Magazine article The Spectator

Time We Left

Magazine article The Spectator

Time We Left

Article excerpt

Western forces are making things worse in Afghanistan

The journalist Michael Kinsley defines 'gaffe' as that which occurs when a politician accidentally tells the truth.

Reacting to the latest bad news coming out of Afghanistan - an American soldier in the Panjwai district of Kandahar province went on a rampage, killing 16 civilians in cold blood - the presidential candidate Newt Gingrich committed a gaffe of the first order. Appearing on Fox News, the former House Speaker had this to say:

Look at the things that are going on around the region and then ask yourself, 'Is this, in fact, a harder, deeper problem that is not going to be susceptible to military force, at least not military force in the scale we are prepared to do?'

President Obama and Prime Minister Cameron may have insisted this week that there would be 'no rush to the exit', but even they must see that the woes besetting Nato in Afghanistan have piled up. Prior to the Panjwai massacre, there was the burning of the Korans - desecration in the eyes of Muslims - which triggered large-scale Afghan protests and retaliatory attacks against US troops. Before the burning of the Korans, there was the video of US Marines urinating on corpses, alleged to be insurgents. This too caused widespread outrage. Then just two days before the incident at Panjwai, Afghan officials charged Nato helicopter gunships with firing on civilians in Kapisa province, killing four and wounding three. This provoked more demonstrations still.

In Washington and in Brussels, high ranking officials insist that these episodes by no means represent the overall character of Nato forces. This is no doubt true. At the same time, those officials acknowledge that incidents of this kind make mission accomplishment - now defined as getting out without leaving Afghanistan in outright chaos - all the more difficult. In that regard, whether we attribute Nato's mishaps to honest mistakes, intentional misconduct or individual madness hardly matters: the effect is to poison relations between western forces and the Afghan people precisely at the moment when 'trust' is said to constitute the essential prerequisite of success.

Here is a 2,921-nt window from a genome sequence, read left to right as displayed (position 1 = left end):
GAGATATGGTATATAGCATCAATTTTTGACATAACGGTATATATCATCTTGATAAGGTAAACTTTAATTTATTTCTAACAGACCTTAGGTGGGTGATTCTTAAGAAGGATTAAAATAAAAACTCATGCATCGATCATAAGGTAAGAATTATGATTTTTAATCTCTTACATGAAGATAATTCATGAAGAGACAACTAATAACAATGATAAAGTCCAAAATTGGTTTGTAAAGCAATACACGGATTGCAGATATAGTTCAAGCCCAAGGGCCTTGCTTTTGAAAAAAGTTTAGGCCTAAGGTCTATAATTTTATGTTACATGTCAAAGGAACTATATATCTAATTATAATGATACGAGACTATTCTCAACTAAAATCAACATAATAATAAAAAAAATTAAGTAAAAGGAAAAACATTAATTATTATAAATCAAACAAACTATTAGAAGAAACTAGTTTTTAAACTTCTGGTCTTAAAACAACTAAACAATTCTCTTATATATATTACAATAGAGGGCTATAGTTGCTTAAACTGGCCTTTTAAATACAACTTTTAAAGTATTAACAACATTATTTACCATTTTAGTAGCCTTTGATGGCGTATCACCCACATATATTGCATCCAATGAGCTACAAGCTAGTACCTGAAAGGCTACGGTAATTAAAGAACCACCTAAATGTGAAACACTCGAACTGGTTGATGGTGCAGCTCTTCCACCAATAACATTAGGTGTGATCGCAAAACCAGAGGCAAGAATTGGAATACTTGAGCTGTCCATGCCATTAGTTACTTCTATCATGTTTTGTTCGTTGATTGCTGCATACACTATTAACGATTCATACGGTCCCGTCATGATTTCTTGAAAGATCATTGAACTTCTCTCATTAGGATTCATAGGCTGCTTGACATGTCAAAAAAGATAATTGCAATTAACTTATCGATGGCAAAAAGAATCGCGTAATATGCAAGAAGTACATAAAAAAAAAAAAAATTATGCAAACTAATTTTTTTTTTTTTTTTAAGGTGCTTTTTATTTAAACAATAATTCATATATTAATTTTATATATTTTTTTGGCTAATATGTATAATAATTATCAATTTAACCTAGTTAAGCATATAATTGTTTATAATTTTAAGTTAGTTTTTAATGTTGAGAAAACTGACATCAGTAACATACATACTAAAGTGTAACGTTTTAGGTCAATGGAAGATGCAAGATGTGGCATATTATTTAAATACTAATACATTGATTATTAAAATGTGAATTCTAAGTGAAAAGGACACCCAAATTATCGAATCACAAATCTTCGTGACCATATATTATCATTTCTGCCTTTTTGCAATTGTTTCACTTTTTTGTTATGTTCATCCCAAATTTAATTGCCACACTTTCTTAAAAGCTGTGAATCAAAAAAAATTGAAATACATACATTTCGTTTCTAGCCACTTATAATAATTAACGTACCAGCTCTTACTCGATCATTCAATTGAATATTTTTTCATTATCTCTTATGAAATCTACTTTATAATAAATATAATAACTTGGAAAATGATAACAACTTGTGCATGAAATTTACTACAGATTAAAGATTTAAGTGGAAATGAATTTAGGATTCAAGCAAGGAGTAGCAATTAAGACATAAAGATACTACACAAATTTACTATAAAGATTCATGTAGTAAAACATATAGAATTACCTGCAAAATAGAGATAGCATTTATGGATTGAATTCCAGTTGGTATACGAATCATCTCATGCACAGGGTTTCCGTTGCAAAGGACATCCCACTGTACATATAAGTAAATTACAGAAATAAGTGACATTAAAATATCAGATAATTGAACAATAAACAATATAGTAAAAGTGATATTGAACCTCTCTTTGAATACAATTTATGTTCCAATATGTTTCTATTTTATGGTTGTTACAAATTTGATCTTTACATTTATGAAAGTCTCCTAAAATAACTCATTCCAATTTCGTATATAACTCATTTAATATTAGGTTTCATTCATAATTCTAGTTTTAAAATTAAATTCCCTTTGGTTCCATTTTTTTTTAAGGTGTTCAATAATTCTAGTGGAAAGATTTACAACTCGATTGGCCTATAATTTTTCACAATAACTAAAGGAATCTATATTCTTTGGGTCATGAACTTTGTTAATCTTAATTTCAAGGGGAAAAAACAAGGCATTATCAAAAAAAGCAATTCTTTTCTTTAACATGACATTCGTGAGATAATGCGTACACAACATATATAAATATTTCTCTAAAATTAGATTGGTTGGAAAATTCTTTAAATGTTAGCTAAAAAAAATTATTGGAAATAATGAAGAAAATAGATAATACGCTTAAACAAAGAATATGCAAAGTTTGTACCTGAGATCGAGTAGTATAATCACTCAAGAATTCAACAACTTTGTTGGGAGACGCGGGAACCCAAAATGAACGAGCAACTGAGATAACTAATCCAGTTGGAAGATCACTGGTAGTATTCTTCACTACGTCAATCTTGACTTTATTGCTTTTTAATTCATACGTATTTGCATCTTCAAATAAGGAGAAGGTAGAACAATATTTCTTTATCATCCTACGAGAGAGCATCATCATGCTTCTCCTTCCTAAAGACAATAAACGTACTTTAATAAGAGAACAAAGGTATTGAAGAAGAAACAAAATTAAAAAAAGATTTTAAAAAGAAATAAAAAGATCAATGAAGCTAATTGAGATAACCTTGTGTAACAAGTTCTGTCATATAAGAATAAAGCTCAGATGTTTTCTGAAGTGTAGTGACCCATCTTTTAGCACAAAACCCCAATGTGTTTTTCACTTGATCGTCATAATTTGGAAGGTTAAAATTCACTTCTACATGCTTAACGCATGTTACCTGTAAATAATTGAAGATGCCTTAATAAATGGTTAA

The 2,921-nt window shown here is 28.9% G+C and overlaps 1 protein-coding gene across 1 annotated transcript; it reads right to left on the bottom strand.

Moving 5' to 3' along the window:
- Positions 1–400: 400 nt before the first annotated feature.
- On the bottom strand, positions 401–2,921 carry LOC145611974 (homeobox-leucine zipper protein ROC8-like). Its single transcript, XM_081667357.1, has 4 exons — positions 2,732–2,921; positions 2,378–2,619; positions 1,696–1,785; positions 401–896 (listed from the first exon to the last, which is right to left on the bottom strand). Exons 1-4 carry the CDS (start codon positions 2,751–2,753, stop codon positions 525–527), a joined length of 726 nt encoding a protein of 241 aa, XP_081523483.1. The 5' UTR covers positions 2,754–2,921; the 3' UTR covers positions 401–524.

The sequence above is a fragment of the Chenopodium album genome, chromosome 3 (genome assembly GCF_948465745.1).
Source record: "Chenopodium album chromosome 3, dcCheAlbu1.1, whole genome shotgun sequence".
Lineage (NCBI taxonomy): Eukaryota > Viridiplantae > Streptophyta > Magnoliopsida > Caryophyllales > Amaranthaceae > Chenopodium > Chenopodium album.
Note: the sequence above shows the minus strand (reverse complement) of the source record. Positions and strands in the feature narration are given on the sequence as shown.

No reason exists to doubt the sincerity of Nato commander General John Allen when he offers his 'profound regret and deepest condolences' to those affected by the Panjwai massacre. Likewise, we should take seriously his 'pledge to all the noble people of Afghanistan' that anyone 'found to have committed wrongdoing [will be] held fully accountable'. (That said, students of comparative justice will want to assess accountability as it applies to the unnamed American staff sergeant now accused of killing 16 Muslim Afghans with the accountability awaiting Major Nidal Hasan, an American soldier facing trial for killing 13 non-Muslim Americans at Fort Hood in 2009. Any bets on who spends more time in jail? ) Perhaps apologies and investigations, along with money, can repair some of the damage done in recent weeks to relations between Nato and the Afghan people. Yet in a larger sense this latest abomination affirms what all but the most committed dead-enders already know: this latest attempt by outsiders to pacify Afghanistan won't end any more successfully than previous ones. The military enterprise known as the global war on terror - beginning in Afghanistan in 2001 and returning there once again after an unhappy detour to Iraq - is doomed. As western troops begin heading to the exits, the best outcome we can expect will be one that disguises a collective failure stretching back well over a decade. …

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